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Palmitoylation of Ca2+ channel subunit CaVβ2a induces pancreatic beta-cell toxicity via Ca2+ overload

  • Abdulla S. Kazim
  • Petter Storm
  • Enming Zhang
  • Erik Renström
Publishing year: 2017-07-21
Language: English
Pages: 740-746
Publication/Series: Biochemical and Biophysical Research Communications
Volume: 491
Issue: 3
Document type: Journal article
Publisher: Elsevier

Abstract english

High blood glucose triggers the release of insulin from pancreatic beta cells, but if chronic, causes cellular stress, partly due to impaired Ca2+ homeostasis. Ca2+ influx is controlled by voltage-gated calcium channels (CaV) and high density of CaV in the plasma membrane could lead to Ca2+ overload. Trafficking of the pore-forming CaVα1 subunit to the plasma membrane is regulated by auxiliary subunits, such as the CaVβ2a subunit. This study investigates, using Ca2+ imaging and immunohistochemistry, the role of palmitoylation of CaVβ2a in maintaining Ca2+ homeostasis and beta cell function. RNA sequencing data showed that gene expression of human CACNB2, in particular CACNB2A (CaVβ2a), is highest in islets when compared to other tissues. Since CaVβ2a can be regulated through palmitoylation of its two cysteines, CaVβ2a and its mutant form were overexpressed in pancreatic beta cells. Palmitoylated CaVβ2a tethered to the plasma membrane and colocalized with CaV1.2 while the mutant form remained in the cytosol. Interestingly, CaVβ2a overexpression raised basal intracellular Ca2+ and increased beta cell apoptosis. Our study shows that palmitoylation of CaVβ2a is necessary for CaVα1 trafficking to the plasma membrane. However, excessive number of palmitoylated CaVβ2a leads to Ca2+ overload and beta cell death.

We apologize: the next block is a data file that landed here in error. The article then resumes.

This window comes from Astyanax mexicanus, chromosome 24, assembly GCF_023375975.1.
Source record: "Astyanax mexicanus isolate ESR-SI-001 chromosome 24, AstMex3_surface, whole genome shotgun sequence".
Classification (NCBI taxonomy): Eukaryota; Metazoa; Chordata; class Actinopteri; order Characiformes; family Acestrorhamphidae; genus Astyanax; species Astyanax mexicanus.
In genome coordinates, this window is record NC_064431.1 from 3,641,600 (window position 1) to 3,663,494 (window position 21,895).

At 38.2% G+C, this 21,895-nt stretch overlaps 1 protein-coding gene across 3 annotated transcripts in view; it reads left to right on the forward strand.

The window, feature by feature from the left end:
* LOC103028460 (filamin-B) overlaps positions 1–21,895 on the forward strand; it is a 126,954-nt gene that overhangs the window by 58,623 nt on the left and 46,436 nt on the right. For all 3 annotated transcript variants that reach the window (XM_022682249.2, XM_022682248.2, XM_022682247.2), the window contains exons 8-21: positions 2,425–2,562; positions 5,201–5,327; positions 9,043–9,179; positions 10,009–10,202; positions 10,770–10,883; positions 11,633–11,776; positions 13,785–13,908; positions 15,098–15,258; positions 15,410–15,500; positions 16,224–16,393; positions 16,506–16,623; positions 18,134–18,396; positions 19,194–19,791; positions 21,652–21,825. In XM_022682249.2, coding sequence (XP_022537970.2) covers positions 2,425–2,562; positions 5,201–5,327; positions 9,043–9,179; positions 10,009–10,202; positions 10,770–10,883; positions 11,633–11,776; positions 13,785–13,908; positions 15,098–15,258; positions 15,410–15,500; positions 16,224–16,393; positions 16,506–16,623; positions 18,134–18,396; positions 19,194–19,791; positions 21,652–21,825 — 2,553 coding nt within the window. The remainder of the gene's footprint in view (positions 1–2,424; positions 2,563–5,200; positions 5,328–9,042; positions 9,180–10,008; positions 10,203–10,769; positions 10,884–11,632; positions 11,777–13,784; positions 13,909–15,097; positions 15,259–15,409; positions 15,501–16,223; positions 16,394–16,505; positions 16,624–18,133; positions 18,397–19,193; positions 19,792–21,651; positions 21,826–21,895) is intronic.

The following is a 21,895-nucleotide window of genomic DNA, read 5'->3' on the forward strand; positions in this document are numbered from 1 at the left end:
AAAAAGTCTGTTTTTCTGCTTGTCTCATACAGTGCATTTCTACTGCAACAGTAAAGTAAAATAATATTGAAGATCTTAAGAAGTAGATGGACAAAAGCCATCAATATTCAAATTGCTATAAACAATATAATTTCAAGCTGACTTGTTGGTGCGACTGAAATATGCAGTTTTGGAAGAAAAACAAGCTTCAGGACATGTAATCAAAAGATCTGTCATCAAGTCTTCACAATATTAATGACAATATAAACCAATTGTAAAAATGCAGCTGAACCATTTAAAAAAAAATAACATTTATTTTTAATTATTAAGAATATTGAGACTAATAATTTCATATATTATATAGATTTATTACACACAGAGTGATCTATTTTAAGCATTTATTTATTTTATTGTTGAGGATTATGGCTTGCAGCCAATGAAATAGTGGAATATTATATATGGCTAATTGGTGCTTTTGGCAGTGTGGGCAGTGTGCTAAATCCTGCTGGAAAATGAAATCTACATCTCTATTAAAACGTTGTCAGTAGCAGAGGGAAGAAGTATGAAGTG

• Medicinal Chemistry
  • Endocrinology and Diabetes
  • Apoptosis
  • Beta cells
  • Caβ
  • Palmitoylation


  • Islet patophysiology
  • Glucose Transport and Protein Trafficking
  • ISSN: 0006-291X
Erik Renström
E-mail: erik [dot] renstrom [at] med [dot] lu [dot] se

Deputy head of department

Department of Clinical Sciences, Malmö

+46 40 39 11 57

+46 40 39 11 57

Principal investigator

Islet patophysiology

+46 40 39 11 57

+46 40 39 11 57



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